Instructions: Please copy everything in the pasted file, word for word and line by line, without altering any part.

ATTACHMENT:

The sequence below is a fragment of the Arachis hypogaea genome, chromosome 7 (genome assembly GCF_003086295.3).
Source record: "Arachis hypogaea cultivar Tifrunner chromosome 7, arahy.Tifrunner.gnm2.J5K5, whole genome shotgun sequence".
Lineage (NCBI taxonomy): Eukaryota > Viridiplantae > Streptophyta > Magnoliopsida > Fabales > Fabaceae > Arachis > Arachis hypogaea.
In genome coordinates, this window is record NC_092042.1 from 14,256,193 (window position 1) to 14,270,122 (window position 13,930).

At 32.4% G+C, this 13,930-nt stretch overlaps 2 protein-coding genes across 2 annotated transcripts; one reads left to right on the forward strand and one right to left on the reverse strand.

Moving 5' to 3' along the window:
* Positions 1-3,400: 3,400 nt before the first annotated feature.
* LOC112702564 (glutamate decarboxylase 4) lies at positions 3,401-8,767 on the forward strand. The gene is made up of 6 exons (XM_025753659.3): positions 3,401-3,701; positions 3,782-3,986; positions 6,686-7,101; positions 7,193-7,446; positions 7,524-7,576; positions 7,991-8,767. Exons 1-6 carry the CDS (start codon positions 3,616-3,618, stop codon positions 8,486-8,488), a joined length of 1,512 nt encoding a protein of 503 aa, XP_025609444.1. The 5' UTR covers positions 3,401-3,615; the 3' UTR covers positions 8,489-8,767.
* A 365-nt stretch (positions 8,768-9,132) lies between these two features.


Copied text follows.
The sequence below is a fragment of the Arachis hypogaea genome, chromosome 7 (genome assembly GCF_003086295.3).
Source record: "Arachis hypogaea cultivar Tifrunner chromosome 7, arahy.Tifrunner.gnm2.J5K5, whole genome shotgun sequence".
Lineage (NCBI taxonomy): Eukaryota > Viridiplantae > Streptophyta > Magnoliopsida > Fabales > Fabaceae > Arachis > Arachis hypogaea.
In genome coordinates, this window is record NC_092042.1 from 14,256,193 (window position 1) to 14,270,122 (window position 13,930).

At 32.4% G+C, this 13,930-nt stretch overlaps 2 protein-coding genes across 2 annotated transcripts; one reads left to right on the forward strand and one right to left on the reverse strand.

Moving 5' to 3' along the window:
* Positions 1-3,400: 3,400 nt before the first annotated feature.
* LOC112702564 (glutamate decarboxylase 4) lies at positions 3,401-8,767 on the forward strand. The gene is made up of 6 exons (XM_025753659.3): positions 3,401-3,701; positions 3,782-3,986; positions 6,686-7,101; positions 7,193-7,446; positions 7,524-7,576; positions 7,991-8,767. Exons 1-6 carry the CDS (start codon positions 3,616-3,618, stop codon positions 8,486-8,488), a joined length of 1,512 nt encoding a protein of 503 aa, XP_025609444.1. The 5' UTR covers positions 3,401-3,615; the 3' UTR covers positions 8,489-8,767.
* A 365-nt stretch (positions 8,768-9,132) lies between these two features.